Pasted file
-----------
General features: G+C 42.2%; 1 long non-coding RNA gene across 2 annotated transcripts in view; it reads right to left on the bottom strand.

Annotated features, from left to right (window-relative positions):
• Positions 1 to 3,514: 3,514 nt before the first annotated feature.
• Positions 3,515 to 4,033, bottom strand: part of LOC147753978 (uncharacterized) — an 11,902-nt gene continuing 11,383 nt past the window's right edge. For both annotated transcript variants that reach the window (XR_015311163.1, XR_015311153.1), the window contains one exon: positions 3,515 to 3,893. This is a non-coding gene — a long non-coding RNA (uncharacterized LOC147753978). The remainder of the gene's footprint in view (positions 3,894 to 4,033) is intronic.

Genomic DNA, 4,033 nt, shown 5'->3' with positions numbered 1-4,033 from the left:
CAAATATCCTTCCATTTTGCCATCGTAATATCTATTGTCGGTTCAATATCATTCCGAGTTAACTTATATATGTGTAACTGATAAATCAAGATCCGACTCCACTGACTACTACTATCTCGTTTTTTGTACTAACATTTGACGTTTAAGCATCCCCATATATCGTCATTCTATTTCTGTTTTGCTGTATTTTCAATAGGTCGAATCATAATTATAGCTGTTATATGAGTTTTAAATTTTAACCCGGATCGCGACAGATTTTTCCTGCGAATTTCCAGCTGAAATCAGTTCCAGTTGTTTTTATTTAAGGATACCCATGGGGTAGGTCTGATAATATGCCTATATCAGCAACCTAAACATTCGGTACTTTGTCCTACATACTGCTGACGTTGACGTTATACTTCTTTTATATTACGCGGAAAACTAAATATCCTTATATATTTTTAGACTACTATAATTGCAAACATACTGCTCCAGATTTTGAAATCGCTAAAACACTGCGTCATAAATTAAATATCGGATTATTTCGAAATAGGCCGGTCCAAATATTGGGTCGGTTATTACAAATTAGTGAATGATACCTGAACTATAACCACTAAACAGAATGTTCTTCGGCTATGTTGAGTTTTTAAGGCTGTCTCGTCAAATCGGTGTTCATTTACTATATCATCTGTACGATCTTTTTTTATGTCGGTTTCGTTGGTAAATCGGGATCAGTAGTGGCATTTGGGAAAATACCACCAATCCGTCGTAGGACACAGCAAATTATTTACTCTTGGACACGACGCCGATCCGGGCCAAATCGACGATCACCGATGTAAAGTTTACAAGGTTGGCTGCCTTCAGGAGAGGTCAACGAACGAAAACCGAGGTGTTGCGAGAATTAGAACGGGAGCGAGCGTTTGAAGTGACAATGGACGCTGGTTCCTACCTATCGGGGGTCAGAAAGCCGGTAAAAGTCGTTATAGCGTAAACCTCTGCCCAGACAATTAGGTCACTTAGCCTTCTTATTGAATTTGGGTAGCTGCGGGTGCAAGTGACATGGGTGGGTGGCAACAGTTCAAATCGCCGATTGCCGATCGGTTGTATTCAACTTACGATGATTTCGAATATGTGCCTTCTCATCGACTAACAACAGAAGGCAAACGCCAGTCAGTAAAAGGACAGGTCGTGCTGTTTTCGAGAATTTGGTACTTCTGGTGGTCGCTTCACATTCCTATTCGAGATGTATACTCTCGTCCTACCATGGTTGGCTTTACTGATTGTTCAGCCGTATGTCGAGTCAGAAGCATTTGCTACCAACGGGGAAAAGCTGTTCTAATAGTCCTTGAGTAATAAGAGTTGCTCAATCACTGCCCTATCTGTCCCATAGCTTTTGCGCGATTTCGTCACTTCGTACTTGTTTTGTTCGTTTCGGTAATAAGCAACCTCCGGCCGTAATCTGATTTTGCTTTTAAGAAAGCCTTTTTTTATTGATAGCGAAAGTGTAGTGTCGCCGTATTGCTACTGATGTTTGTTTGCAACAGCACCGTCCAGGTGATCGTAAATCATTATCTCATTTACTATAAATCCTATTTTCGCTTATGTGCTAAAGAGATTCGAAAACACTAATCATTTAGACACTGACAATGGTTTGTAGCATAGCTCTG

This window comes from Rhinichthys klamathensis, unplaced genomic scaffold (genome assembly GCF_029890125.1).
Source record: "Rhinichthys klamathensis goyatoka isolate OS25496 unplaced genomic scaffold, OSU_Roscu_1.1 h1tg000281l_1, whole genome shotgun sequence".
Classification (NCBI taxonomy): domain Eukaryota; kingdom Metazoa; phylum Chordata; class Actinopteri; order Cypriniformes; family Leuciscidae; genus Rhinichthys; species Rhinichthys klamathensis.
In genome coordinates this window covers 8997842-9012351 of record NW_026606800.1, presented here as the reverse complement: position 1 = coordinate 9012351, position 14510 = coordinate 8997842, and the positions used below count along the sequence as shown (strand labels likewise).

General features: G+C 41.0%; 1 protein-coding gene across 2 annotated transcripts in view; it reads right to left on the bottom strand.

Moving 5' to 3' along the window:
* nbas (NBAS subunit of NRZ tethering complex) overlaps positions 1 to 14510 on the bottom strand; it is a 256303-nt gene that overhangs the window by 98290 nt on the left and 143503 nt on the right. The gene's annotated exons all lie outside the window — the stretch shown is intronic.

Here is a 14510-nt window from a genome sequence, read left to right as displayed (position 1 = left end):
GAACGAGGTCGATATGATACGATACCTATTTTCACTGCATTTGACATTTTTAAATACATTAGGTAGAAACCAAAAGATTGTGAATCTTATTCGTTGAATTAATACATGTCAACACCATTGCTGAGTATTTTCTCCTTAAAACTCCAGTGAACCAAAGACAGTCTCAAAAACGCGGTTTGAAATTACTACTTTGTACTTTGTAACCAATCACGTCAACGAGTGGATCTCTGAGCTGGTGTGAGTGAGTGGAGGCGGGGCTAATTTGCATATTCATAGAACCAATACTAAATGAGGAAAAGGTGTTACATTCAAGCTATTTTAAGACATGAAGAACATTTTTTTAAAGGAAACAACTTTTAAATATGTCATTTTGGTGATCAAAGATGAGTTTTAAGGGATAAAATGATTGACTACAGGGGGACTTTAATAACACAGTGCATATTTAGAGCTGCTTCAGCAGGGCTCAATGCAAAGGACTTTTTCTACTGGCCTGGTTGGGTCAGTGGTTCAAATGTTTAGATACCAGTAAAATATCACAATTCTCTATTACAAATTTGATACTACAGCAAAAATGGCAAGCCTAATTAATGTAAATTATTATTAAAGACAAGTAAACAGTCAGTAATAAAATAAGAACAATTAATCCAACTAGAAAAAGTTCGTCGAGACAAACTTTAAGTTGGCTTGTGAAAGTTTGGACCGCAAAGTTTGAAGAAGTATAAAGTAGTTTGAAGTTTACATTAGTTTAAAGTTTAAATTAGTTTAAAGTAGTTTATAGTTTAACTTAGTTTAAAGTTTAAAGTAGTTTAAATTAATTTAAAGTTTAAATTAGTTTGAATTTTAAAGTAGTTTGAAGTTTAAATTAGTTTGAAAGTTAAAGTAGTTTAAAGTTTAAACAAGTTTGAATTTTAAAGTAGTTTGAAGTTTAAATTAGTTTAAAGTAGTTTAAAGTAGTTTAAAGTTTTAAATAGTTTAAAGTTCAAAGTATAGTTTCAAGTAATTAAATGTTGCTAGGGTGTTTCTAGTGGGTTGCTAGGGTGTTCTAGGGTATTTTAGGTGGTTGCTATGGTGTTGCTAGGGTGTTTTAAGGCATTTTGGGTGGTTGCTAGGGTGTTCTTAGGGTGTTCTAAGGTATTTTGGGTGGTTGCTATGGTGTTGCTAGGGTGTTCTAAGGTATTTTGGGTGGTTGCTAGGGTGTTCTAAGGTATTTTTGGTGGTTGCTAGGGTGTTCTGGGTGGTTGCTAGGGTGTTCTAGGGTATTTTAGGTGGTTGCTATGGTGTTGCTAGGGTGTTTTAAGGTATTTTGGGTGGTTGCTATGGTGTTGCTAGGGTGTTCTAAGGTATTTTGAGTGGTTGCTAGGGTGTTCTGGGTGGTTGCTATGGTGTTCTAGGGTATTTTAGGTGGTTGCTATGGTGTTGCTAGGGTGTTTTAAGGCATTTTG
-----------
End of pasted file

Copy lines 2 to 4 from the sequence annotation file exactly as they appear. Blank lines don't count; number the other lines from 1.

Annotated features, from left to right (window-relative positions):
• Positions 1 to 3,514: 3,514 nt before the first annotated feature.
• Positions 3,515 to 4,033, bottom strand: part of LOC147753978 (uncharacterized) — an 11,902-nt gene continuing 11,383 nt past the window's right edge. For both annotated transcript variants that reach the window (XR_015311163.1, XR_015311153.1), the window contains one exon: positions 3,515 to 3,893. This is a non-coding gene — a long non-coding RNA (uncharacterized LOC147753978). The remainder of the gene's footprint in view (positions 3,894 to 4,033) is intronic.